Mark Anzani (IBM) will be joining us again for his very popular Birds of a Feather session. It is always surprising that so many people make it to the session. Once again bacon rolls and tea/coffee will be available to help start the day.

We are hoping to organise a plenary session with the ever popular Resli Costabell, to give us all something to talk about at the conference dinner or in the bar.


Last year’s exhibition was the most successful and popular yet and we are confident that this year’s will match that success.

The size for each stand will be an area of approximately 3 metres by 3 metres. Note that we will only be providing a power connection and a table; all other facilities will have to be arranged with the hotel directly. This would be the responsibility of the exhibitor; we would simply provide the introduction. The hotel has wireless access and I am hoping to secure that FOC for the duration of the conference.

The basic cost for a stand will be £1,000, which will include attendance at the conference for two people (to staff the stand), but not accommodation.

Larger or more complex stands may also be available, subject to negotiation. Please let us know your requirements and we will do our best to accommodate them.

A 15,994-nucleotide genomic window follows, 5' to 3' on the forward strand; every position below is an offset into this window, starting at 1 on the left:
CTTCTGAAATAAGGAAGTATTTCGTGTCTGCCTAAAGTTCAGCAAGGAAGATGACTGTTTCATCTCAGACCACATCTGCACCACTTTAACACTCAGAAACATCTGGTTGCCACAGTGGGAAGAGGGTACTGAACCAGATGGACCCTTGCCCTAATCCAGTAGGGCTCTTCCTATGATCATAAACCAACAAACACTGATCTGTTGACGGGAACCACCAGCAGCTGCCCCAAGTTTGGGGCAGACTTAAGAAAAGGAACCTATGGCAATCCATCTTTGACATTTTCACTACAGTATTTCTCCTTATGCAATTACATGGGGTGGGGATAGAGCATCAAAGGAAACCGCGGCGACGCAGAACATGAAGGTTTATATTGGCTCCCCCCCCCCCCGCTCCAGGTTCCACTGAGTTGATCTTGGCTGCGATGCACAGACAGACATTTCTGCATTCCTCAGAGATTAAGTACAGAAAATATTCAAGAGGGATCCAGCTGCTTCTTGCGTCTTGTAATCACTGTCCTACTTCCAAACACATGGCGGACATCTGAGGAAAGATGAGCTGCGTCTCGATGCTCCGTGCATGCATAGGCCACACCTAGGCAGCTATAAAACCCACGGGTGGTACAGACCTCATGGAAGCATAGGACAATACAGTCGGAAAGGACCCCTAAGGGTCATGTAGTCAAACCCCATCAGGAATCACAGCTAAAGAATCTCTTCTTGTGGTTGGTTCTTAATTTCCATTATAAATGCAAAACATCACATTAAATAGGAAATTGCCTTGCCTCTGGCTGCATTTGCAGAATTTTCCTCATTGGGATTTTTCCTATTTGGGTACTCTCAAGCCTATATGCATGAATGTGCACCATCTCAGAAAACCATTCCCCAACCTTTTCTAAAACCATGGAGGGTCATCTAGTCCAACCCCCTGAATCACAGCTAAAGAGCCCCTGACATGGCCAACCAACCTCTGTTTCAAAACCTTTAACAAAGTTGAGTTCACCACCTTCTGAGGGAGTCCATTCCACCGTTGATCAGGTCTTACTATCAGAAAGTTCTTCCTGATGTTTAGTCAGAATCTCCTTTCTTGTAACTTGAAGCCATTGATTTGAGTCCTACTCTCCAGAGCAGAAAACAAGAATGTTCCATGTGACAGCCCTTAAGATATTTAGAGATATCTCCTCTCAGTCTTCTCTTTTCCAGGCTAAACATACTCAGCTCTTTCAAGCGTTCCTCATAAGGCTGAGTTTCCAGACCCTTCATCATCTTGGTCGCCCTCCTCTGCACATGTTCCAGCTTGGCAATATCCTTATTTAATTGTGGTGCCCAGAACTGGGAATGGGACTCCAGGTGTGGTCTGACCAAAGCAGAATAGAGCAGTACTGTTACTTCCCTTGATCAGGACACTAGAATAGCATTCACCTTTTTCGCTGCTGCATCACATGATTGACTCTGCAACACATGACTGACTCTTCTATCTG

A proposed stand layout will be available by the end of September. Stand locations will be allocated to sponsors first (see below) and then on a first come, first choice basis.

This year we plan to utilise the same large room as 2009, with some modifications to the layout. All coffee/tea and lunch breaks will be served from a central location within this room. We are hoping this will maximise your opportunities for networking with your current and future customers.

We are also proposing to serve Pre-Dinner drinks in the vendor area with each vendor stand having a variety of drinks to offer guests in an effort to facilitate greater interaction between the vendors & attendees. Please let me know if you have any issues with this.